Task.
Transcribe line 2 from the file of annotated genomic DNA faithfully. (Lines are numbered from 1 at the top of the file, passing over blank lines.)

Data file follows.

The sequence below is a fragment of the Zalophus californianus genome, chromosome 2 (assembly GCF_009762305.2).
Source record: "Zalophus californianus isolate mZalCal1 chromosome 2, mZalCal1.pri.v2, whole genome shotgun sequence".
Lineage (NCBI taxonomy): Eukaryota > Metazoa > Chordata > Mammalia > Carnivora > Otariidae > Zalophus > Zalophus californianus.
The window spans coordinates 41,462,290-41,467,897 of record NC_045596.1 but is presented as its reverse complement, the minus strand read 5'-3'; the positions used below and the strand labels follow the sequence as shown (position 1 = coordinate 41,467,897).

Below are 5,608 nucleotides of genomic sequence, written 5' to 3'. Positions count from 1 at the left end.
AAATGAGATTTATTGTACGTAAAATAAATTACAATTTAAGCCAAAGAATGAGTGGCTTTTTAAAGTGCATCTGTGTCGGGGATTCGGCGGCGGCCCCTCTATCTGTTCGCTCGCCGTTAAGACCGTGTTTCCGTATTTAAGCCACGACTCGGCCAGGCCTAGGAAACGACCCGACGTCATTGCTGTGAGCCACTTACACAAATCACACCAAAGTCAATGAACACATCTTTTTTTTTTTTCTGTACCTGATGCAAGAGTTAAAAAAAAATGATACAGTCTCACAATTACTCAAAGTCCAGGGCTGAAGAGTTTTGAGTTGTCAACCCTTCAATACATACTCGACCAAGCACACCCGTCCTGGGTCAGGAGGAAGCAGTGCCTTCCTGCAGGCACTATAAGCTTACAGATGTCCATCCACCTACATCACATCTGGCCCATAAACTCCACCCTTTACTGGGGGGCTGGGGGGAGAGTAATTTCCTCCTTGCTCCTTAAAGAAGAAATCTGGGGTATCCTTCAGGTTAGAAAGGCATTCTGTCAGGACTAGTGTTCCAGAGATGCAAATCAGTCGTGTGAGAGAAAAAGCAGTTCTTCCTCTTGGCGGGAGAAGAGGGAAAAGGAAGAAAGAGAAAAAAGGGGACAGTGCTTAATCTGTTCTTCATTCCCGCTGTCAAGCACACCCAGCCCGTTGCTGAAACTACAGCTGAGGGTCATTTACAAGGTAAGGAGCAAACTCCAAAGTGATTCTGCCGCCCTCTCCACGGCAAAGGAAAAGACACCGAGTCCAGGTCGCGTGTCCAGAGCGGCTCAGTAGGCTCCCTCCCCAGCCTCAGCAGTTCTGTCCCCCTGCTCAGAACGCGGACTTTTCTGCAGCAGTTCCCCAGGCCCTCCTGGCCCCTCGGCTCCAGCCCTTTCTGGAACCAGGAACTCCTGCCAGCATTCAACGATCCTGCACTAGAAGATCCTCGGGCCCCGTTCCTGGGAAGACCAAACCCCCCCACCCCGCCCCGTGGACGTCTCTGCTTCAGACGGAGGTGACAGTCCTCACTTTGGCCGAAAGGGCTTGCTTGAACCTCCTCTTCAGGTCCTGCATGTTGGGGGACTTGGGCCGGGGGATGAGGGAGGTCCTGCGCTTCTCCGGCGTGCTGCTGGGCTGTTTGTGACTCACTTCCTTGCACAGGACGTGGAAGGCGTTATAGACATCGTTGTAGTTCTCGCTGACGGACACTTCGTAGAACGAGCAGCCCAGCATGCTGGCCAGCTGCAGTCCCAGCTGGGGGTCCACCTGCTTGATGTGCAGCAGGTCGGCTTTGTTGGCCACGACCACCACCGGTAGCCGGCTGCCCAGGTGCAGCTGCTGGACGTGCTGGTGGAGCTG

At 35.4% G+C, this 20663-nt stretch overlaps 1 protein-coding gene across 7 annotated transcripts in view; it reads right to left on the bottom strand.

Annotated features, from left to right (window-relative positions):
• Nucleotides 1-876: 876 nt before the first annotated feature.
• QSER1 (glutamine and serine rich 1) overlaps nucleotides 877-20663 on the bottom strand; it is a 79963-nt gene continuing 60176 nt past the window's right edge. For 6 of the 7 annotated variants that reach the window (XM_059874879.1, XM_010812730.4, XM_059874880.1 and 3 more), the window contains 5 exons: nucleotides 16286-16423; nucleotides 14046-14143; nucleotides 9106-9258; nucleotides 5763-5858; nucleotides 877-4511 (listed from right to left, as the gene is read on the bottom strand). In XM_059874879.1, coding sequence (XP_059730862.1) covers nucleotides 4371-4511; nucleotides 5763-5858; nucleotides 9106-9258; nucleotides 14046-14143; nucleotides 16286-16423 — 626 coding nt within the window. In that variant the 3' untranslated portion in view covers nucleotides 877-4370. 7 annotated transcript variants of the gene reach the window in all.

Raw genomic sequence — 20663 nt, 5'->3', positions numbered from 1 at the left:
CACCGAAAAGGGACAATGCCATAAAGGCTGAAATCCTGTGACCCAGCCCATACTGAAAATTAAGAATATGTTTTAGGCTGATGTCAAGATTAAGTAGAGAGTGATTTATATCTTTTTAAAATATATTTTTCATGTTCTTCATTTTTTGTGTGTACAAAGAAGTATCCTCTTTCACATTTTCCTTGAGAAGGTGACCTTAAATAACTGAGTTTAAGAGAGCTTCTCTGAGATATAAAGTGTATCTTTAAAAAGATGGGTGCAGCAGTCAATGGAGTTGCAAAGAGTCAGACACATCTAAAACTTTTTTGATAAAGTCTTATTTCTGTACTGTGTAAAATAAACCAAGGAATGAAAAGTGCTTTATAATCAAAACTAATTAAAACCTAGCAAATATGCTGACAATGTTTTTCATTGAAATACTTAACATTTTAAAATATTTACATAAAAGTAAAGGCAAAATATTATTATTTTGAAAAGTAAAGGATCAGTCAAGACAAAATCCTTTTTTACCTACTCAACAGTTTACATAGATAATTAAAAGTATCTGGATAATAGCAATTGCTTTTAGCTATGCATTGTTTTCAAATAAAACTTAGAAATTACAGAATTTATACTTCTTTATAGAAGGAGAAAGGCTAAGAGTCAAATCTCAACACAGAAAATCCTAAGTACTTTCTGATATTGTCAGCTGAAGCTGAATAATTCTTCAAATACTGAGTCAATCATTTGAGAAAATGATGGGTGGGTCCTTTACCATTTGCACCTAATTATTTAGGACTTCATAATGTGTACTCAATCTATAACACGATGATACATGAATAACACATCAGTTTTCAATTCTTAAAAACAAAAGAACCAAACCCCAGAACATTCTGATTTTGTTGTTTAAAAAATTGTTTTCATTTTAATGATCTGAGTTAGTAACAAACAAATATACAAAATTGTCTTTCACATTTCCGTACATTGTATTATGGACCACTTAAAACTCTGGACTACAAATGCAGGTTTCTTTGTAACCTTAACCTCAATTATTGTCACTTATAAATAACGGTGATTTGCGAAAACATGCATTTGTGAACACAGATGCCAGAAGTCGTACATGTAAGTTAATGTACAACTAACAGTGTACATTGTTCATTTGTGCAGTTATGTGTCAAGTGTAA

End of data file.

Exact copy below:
Source record: "Zalophus californianus isolate mZalCal1 chromosome 2, mZalCal1.pri.v2, whole genome shotgun sequence".